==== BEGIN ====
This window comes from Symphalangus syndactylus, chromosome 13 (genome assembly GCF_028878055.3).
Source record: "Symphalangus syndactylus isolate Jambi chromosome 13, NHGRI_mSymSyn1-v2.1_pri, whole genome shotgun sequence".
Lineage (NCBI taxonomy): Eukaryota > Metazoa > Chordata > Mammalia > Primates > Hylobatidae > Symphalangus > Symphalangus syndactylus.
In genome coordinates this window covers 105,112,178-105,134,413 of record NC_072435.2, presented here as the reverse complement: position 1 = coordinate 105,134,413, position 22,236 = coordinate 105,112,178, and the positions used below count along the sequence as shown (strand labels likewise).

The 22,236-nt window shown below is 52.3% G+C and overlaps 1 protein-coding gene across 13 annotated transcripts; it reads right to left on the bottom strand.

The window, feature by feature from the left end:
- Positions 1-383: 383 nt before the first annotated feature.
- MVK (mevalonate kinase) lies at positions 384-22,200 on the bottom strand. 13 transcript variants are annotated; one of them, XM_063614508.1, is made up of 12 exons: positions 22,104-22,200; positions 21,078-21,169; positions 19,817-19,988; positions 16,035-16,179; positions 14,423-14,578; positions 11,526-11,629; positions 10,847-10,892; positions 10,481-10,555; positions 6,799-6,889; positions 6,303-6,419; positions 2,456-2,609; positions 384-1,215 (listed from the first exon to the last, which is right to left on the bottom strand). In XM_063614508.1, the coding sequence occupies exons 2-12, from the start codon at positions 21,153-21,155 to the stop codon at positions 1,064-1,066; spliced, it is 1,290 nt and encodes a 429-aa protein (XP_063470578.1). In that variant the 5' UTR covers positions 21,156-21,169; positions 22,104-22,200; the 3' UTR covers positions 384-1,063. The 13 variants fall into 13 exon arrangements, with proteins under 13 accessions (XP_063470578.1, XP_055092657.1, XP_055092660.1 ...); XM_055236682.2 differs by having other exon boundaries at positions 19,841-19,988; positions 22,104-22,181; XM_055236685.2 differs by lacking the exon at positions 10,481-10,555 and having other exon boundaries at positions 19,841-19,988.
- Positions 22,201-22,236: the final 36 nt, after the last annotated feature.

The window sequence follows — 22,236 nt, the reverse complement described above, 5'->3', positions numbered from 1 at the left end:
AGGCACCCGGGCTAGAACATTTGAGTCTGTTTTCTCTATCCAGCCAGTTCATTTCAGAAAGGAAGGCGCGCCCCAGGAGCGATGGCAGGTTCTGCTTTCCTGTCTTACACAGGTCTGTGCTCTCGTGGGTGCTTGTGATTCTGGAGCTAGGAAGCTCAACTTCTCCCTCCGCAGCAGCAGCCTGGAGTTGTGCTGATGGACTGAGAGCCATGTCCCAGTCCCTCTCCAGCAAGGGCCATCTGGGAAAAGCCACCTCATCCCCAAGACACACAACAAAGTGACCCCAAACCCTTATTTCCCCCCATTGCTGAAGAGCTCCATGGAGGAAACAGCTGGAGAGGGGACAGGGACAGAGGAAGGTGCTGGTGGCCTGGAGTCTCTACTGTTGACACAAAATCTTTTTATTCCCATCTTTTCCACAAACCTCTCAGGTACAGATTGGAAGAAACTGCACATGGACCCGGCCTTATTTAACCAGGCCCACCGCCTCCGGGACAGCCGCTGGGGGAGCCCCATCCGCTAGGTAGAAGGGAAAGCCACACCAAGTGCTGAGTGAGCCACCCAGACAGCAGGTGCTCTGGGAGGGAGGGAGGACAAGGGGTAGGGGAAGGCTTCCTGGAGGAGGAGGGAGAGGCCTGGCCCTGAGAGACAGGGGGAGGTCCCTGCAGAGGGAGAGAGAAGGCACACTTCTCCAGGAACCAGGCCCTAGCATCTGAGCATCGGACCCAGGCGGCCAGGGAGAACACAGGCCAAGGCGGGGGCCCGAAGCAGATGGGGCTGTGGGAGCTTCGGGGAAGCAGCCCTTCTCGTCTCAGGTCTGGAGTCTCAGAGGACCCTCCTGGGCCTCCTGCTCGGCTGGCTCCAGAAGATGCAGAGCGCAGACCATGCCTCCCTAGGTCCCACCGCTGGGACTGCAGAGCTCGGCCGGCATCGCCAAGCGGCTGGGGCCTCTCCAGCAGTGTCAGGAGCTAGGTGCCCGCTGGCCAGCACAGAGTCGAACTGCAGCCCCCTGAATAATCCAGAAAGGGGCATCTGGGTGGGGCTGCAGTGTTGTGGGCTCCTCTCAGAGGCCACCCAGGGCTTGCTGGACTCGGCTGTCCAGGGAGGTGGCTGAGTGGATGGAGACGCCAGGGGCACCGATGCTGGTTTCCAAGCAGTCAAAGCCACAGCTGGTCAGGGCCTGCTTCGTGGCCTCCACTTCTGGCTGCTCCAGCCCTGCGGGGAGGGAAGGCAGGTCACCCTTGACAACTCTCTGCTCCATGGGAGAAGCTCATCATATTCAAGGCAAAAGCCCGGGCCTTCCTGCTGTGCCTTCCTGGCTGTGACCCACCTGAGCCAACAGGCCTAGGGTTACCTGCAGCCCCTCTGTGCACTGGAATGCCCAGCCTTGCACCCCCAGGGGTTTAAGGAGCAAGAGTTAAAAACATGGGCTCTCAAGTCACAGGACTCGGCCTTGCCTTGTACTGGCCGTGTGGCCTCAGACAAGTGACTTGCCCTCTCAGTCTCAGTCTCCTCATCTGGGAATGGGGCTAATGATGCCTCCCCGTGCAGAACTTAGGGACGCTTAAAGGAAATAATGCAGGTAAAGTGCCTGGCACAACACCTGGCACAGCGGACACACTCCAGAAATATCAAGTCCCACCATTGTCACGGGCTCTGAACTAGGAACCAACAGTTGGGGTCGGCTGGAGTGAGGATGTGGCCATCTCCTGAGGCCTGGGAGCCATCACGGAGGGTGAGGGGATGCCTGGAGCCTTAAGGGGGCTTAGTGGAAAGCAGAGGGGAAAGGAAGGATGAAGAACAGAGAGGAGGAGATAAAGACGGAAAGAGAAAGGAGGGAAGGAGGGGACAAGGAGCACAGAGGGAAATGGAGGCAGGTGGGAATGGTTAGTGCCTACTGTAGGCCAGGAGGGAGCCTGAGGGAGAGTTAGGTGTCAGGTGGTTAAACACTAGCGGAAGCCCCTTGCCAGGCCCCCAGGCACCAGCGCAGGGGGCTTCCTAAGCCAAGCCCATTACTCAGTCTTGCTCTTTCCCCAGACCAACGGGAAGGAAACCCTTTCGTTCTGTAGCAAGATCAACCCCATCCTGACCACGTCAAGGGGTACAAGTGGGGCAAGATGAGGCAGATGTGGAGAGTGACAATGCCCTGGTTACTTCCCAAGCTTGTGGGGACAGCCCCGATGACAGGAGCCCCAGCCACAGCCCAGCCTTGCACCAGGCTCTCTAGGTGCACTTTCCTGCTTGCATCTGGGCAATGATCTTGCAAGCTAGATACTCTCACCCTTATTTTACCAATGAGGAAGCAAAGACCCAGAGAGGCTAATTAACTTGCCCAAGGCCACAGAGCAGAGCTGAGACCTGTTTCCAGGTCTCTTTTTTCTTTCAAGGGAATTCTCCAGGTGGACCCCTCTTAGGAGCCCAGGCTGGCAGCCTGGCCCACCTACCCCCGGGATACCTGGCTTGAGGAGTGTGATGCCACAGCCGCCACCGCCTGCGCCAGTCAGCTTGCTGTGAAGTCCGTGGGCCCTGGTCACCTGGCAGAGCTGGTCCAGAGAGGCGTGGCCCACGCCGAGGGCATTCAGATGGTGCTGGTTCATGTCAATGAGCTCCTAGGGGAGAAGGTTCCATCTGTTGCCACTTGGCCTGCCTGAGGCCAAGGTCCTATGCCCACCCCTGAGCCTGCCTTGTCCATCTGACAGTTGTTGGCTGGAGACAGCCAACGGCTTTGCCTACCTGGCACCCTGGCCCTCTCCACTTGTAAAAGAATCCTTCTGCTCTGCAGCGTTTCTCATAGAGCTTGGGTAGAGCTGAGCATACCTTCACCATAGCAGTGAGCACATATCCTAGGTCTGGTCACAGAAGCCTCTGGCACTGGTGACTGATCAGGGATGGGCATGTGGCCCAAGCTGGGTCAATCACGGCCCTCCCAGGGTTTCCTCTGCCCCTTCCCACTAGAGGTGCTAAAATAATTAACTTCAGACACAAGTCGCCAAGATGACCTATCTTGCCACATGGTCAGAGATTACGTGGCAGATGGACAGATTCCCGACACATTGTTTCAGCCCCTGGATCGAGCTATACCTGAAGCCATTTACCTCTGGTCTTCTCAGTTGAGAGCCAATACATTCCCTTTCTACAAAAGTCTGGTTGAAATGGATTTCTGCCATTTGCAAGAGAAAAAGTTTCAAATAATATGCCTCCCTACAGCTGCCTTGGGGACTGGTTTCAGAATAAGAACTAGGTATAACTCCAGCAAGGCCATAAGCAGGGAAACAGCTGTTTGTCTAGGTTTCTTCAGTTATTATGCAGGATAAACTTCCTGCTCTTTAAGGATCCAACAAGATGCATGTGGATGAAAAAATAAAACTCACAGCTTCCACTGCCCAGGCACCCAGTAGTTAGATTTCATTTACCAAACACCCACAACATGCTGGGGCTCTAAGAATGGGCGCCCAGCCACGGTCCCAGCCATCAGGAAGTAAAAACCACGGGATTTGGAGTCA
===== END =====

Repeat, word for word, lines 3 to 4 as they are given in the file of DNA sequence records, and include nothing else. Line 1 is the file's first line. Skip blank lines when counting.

Lineage (NCBI taxonomy): Eukaryota > Metazoa > Chordata > Mammalia > Primates > Hylobatidae > Symphalangus > Symphalangus syndactylus.
In genome coordinates this window covers 105,112,178-105,134,413 of record NC_072435.2, presented here as the reverse complement: position 1 = coordinate 105,134,413, position 22,236 = coordinate 105,112,178, and the positions used below count along the sequence as shown (strand labels likewise).